"'Sorry to break the news, but the financial crisis is not over. You've got plenty more write-offs of bad paper to come,' Roach told CNBC.
"Developed economies haven't broken out of recession yet, he said.
"'Seventy-five percent of the world's economies today are still contracting, and the biggest piece on the demand side of the global economy is the American consumer, who is dead in the water,' Roach said.
"Stock markets, along with many bonds, have rallied sharply in recent weeks. But Roach said markets have overdone it, given the 'anemic character of the recovery'.
"The rally largely reflects the excess of liquidity poured into the financial system by central banks, he said.
"'Liquidity is seeking return, and right now these markets are priced for a recovery that's going to end up disappointing,' he said.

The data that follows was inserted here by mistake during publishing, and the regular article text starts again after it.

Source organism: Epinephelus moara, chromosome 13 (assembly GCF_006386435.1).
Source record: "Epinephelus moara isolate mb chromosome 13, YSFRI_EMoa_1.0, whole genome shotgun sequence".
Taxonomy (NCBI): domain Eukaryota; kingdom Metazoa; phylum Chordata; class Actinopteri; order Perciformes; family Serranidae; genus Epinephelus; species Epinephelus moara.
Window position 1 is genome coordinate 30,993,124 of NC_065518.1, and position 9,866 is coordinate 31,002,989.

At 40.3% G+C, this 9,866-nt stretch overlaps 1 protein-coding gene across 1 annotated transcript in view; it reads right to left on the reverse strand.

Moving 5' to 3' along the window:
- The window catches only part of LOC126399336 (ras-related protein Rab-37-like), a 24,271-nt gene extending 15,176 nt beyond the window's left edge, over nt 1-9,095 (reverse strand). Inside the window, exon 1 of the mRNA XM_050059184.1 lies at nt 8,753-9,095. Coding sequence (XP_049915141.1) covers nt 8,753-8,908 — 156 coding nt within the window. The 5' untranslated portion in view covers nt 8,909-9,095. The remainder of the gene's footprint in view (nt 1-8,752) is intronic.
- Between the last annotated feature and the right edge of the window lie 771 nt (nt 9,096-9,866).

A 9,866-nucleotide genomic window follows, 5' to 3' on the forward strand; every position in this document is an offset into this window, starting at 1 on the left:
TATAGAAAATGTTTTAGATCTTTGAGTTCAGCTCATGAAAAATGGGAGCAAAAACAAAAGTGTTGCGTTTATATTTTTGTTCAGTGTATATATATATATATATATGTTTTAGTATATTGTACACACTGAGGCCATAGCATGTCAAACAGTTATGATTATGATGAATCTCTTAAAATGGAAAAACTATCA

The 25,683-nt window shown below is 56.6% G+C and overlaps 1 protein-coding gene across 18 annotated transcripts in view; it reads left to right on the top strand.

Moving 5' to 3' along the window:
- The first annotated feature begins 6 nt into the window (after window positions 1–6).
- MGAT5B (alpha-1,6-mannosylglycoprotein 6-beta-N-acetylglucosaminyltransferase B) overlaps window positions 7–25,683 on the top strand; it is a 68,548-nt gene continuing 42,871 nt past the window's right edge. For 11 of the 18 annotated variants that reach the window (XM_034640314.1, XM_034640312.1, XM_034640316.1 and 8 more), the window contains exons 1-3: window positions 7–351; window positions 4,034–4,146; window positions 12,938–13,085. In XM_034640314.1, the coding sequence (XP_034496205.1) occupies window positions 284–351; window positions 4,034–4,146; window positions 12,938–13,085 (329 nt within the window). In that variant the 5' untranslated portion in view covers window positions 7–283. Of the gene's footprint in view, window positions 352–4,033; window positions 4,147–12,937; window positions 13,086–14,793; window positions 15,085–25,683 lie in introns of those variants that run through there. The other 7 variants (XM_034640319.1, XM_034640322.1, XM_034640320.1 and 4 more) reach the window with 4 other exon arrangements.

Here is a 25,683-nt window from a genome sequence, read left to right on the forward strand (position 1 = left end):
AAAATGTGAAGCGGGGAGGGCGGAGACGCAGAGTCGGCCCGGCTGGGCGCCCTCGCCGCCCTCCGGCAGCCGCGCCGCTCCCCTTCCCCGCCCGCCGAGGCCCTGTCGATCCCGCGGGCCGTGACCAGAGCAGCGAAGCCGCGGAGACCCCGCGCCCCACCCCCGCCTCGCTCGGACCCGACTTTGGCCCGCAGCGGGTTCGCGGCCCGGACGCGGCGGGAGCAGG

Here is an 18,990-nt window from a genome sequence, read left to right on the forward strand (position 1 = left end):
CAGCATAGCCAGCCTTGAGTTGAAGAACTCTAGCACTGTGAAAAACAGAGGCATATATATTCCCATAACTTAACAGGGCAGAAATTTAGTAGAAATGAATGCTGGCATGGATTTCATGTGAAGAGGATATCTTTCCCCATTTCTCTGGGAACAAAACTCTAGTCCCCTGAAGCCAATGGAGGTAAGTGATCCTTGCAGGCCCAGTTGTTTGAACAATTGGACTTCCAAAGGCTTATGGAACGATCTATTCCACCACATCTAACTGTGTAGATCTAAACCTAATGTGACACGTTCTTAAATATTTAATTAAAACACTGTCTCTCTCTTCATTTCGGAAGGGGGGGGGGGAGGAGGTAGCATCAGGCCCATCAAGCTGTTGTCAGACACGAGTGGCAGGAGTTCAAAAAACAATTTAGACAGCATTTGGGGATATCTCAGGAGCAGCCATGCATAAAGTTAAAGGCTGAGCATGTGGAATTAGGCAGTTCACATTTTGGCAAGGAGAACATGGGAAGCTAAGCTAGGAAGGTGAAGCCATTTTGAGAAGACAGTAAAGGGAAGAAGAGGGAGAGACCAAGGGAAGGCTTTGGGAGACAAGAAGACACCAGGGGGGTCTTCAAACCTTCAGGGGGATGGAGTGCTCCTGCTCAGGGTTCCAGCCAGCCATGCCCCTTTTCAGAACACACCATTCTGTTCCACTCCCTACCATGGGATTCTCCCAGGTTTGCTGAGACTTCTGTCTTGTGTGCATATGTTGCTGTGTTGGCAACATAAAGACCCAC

"Some experts are excited by recent news of better-than-expected corporate earnings. But those anticipating high profits 'are going to be in for a rude awakening,' Roach said.
"Economist Gary Shilling agreed with Roach. 'I expect the recession to run into the early part of next year,' he told Bloomberg.
"Excess home inventories and retrenchment in consumer spending will restrain the economy, he said."
Source: Dan Weil, MoneyNews, July 17, 2009.
Bloomberg: Bernanke gets top marks from global investors in poll
"Global investors give Federal Reserve Chairman Ben Bernanke top marks for combating the worst financial crisis since the Great Depression and overwhelmingly favor his reappointment amid optimism that the world economy is on the mend.